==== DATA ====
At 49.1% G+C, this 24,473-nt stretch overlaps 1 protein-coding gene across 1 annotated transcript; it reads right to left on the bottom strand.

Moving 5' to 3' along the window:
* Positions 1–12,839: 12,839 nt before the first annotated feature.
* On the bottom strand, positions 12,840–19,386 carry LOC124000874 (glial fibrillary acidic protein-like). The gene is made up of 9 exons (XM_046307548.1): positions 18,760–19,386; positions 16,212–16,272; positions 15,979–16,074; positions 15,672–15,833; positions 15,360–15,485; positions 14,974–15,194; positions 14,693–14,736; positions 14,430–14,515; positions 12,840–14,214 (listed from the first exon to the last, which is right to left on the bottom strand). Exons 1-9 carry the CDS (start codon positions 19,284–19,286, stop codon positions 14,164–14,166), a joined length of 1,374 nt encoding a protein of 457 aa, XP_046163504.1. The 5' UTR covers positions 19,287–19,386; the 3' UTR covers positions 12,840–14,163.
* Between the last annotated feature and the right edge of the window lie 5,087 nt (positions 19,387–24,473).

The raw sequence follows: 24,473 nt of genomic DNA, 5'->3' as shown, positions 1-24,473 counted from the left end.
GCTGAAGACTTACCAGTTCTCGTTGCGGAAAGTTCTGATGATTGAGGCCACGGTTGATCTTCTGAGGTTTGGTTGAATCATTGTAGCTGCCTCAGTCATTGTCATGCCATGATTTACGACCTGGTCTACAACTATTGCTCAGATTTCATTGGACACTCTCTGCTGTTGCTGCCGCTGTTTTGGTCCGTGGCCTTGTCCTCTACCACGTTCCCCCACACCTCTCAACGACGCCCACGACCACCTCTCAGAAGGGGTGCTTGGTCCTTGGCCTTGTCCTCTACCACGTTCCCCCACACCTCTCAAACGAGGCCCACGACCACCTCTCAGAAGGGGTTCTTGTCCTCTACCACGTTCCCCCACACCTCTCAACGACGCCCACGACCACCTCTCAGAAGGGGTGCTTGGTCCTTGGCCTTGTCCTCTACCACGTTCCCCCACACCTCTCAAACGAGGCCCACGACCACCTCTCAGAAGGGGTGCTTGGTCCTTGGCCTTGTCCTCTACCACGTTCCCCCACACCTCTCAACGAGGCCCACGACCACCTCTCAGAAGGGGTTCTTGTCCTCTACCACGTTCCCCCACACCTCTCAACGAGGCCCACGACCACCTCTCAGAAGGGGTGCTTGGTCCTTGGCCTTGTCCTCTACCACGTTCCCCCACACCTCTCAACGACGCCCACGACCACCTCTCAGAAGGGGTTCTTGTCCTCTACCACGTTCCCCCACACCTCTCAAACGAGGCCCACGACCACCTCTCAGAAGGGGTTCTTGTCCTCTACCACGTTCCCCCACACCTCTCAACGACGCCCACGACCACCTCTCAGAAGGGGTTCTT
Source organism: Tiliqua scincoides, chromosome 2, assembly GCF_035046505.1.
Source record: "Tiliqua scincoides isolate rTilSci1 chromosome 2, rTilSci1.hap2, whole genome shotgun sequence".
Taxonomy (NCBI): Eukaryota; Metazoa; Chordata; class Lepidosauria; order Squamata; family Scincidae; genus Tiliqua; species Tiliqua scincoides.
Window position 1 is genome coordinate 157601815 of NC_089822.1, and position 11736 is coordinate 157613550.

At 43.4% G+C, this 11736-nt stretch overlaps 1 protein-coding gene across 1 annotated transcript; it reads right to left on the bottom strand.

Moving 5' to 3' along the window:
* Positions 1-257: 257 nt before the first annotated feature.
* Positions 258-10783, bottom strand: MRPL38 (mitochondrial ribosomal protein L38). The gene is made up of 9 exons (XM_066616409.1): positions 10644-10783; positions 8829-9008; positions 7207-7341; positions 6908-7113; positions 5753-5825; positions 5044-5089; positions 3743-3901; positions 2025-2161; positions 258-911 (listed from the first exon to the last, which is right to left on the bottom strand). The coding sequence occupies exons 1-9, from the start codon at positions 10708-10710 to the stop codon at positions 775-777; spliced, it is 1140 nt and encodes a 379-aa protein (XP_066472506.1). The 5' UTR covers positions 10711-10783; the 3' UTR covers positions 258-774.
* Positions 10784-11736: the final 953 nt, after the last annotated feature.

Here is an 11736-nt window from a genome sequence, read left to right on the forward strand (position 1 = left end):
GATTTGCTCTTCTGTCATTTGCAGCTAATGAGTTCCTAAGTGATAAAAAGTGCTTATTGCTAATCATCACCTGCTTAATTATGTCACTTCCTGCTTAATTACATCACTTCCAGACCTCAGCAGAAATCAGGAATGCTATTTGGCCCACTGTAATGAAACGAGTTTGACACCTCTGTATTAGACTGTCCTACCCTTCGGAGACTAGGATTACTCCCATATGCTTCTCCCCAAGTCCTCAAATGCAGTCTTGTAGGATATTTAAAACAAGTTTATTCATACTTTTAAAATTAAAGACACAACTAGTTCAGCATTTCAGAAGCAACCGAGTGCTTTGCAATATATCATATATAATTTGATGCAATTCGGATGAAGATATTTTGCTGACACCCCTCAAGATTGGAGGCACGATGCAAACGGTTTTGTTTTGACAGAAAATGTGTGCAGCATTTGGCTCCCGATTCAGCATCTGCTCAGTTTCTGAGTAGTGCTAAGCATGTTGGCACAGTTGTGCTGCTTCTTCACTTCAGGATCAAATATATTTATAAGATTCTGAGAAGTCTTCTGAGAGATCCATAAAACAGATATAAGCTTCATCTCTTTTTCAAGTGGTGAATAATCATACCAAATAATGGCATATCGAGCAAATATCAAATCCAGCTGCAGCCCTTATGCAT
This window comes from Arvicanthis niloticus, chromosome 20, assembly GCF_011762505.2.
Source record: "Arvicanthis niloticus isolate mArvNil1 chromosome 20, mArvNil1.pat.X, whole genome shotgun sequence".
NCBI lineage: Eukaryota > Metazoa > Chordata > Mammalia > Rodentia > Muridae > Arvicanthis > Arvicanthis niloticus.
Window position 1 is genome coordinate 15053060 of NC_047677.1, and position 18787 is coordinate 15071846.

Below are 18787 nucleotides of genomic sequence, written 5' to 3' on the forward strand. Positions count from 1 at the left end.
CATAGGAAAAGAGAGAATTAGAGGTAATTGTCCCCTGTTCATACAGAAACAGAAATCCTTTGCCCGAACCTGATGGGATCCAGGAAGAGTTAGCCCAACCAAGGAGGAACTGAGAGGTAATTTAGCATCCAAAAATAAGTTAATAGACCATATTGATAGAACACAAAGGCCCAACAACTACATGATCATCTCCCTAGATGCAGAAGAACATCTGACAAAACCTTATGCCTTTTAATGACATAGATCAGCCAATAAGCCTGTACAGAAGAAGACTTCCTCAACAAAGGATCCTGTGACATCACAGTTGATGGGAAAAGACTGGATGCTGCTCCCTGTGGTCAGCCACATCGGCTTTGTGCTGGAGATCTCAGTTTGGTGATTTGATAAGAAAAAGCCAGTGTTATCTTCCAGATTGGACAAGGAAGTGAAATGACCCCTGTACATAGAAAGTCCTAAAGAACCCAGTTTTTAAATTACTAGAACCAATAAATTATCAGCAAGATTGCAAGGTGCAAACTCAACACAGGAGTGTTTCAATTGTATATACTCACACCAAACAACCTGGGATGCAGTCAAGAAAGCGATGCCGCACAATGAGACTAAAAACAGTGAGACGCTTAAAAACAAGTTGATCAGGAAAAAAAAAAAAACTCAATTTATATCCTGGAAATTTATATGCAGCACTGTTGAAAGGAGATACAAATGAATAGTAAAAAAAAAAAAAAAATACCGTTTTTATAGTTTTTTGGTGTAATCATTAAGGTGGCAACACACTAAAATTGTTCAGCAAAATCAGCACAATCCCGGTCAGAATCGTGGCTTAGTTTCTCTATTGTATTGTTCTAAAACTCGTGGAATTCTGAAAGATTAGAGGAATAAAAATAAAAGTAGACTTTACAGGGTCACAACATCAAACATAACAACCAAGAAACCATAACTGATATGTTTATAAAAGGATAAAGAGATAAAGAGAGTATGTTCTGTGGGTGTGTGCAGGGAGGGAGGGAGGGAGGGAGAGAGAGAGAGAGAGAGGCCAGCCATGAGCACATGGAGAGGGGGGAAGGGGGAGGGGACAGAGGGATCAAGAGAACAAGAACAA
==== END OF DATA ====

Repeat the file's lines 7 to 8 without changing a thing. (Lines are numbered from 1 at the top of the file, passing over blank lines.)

GCTGAAGACTTACCAGTTCTCGTTGCGGAAAGTTCTGATGATTGAGGCCACGGTTGATCTTCTGAGGTTTGGTTGAATCATTGTAGCTGCCTCAGTCATTGTCATGCCATGATTTACGACCTGGTCTACAACTATTGCTCAGATTTCATTGGACACTCTCTGCTGTTGCTGCCGCTGTTTTGGTCCGTGGCCTTGTCCTCTACCACGTTCCCCCACACCTCTCAACGACGCCCACGACCACCTCTCAGAAGGGGTGCTTGGTCCTTGGCCTTGTCCTCTACCACGTTCCCCCACACCTCTCAAACGAGGCCCACGACCACCTCTCAGAAGGGGTTCTTGTCCTCTACCACGTTCCCCCACACCTCTCAACGACGCCCACGACCACCTCTCAGAAGGGGTGCTTGGTCCTTGGCCTTGTCCTCTACCACGTTCCCCCACACCTCTCAAACGAGGCCCACGACCACCTCTCAGAAGGGGTGCTTGGTCCTTGGCCTTGTCCTCTACCACGTTCCCCCACACCTCTCAACGAGGCCCACGACCACCTCTCAGAAGGGGTTCTTGTCCTCTACCACGTTCCCCCACACCTCTCAACGAGGCCCACGACCACCTCTCAGAAGGGGTGCTTGGTCCTTGGCCTTGTCCTCTACCACGTTCCCCCACACCTCTCAACGACGCCCACGACCACCTCTCAGAAGGGGTTCTTGTCCTCTACCACGTTCCCCCACACCTCTCAAACGAGGCCCACGACCACCTCTCAGAAGGGGTTCTTGTCCTCTACCACGTTCCCCCACACCTCTCAACGACGCCCACGACCACCTCTCAGAAGGGGTTCTT
Source organism: Tiliqua scincoides, chromosome 2, assembly GCF_035046505.1.